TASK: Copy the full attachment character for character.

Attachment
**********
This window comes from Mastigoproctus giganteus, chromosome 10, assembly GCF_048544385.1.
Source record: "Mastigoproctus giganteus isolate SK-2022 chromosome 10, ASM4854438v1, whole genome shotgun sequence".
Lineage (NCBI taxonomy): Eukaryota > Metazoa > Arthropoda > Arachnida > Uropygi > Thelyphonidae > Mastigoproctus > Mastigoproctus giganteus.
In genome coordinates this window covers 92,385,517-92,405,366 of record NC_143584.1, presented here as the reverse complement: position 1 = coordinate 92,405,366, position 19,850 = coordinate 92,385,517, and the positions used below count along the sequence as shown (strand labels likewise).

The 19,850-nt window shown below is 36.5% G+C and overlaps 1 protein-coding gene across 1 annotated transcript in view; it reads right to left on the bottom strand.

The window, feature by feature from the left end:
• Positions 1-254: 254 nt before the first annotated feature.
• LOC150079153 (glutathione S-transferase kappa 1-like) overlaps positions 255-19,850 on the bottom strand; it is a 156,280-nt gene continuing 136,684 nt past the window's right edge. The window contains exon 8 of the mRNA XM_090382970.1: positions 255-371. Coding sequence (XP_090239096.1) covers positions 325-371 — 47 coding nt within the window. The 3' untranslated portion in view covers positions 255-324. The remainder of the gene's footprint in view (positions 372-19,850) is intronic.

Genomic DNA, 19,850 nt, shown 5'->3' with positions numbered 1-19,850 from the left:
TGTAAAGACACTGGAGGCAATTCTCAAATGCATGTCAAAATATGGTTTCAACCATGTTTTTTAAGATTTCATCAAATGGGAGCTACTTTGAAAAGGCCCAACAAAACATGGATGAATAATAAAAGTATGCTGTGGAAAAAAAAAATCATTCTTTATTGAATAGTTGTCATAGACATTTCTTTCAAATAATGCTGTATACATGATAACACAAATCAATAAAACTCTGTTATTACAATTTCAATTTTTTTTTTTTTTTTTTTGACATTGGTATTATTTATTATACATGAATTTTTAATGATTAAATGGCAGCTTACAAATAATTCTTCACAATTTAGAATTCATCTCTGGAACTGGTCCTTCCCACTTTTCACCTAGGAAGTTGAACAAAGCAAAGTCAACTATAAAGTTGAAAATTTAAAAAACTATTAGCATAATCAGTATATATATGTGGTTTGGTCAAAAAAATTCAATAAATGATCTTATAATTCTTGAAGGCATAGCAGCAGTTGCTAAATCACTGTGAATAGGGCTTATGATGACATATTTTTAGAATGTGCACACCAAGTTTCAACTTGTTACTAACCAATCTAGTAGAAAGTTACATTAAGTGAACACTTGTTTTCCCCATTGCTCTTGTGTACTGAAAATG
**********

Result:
This window comes from Mastigoproctus giganteus, chromosome 10, assembly GCF_048544385.1.
Source record: "Mastigoproctus giganteus isolate SK-2022 chromosome 10, ASM4854438v1, whole genome shotgun sequence".
Lineage (NCBI taxonomy): Eukaryota > Metazoa > Arthropoda > Arachnida > Uropygi > Thelyphonidae > Mastigoproctus > Mastigoproctus giganteus.
In genome coordinates this window covers 92,385,517-92,405,366 of record NC_143584.1, presented here as the reverse complement: position 1 = coordinate 92,405,366, position 19,850 = coordinate 92,385,517, and the positions used below count along the sequence as shown (strand labels likewise).

The 19,850-nt window shown below is 36.5% G+C and overlaps 1 protein-coding gene across 1 annotated transcript in view; it reads right to left on the bottom strand.

The window, feature by feature from the left end:
• Positions 1-254: 254 nt before the first annotated feature.
• LOC150079153 (glutathione S-transferase kappa 1-like) overlaps positions 255-19,850 on the bottom strand; it is a 156,280-nt gene continuing 136,684 nt past the window's right edge. The window contains exon 8 of the mRNA XM_090382970.1: positions 255-371. Coding sequence (XP_090239096.1) covers positions 325-371 — 47 coding nt within the window. The 3' untranslated portion in view covers positions 255-324. The remainder of the gene's footprint in view (positions 372-19,850) is intronic.

Genomic DNA, 19,850 nt, shown 5'->3' with positions numbered 1-19,850 from the left:
TGTAAAGACACTGGAGGCAATTCTCAAATGCATGTCAAAATATGGTTTCAACCATGTTTTTTAAGATTTCATCAAATGGGAGCTACTTTGAAAAGGCCCAACAAAACATGGATGAATAATAAAAGTATGCTGTGGAAAAAAAAAATCATTCTTTATTGAATAGTTGTCATAGACATTTCTTTCAAATAATGCTGTATACATGATAACACAAATCAATAAAACTCTGTTATTACAATTTCAATTTTTTTTTTTTTTTTTTTGACATTGGTATTATTTATTATACATGAATTTTTAATGATTAAATGGCAGCTTACAAATAATTCTTCACAATTTAGAATTCATCTCTGGAACTGGTCCTTCCCACTTTTCACCTAGGAAGTTGAACAAAGCAAAGTCAACTATAAAGTTGAAAATTTAAAAAACTATTAGCATAATCAGTATATATATGTGGTTTGGTCAAAAAAATTCAATAAATGATCTTATAATTCTTGAAGGCATAGCAGCAGTTGCTAAATCACTGTGAATAGGGCTTATGATGACATATTTTTAGAATGTGCACACCAAGTTTCAACTTGTTACTAACCAATCTAGTAGAAAGTTACATTAAGTGAACACTTGTTTTCCCCATTGCTCTTGTGTACTGAAAATG